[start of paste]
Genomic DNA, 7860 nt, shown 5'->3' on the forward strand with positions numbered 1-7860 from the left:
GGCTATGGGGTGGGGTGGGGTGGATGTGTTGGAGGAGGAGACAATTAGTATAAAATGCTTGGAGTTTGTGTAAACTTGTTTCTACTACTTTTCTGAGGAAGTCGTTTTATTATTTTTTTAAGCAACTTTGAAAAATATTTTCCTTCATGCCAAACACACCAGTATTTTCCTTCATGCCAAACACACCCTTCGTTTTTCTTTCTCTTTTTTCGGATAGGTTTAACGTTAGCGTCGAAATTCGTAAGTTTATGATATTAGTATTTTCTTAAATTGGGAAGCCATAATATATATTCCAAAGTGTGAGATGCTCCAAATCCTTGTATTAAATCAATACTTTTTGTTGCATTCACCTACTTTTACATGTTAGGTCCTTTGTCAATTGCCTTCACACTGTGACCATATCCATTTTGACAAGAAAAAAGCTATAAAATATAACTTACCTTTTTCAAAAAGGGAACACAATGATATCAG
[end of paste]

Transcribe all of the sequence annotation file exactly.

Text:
Genomic DNA, 7860 nt, shown 5'->3' on the forward strand with positions numbered 1-7860 from the left:
GGCTATGGGGTGGGGTGGGGTGGATGTGTTGGAGGAGGAGACAATTAGTATAAAATGCTTGGAGTTTGTGTAAACTTGTTTCTACTACTTTTCTGAGGAAGTCGTTTTATTATTTTTTTAAGCAACTTTGAAAAATATTTTCCTTCATGCCAAACACACCAGTATTTTCCTTCATGCCAAACACACCCTTCGTTTTTCTTTCTCTTTTTTCGGATAGGTTTAACGTTAGCGTCGAAATTCGTAAGTTTATGATATTAGTATTTTCTTAAATTGGGAAGCCATAATATATATTCCAAAGTGTGAGATGCTCCAAATCCTTGTATTAAATCAATACTTTTTGTTGCATTCACCTACTTTTACATGTTAGGTCCTTTGTCAATTGCCTTCACACTGTGACCATATCCATTTTGACAAGAAAAAAGCTATAAAATATAACTTACCTTTTTCAAAAAGGGAACACAATGATATCAG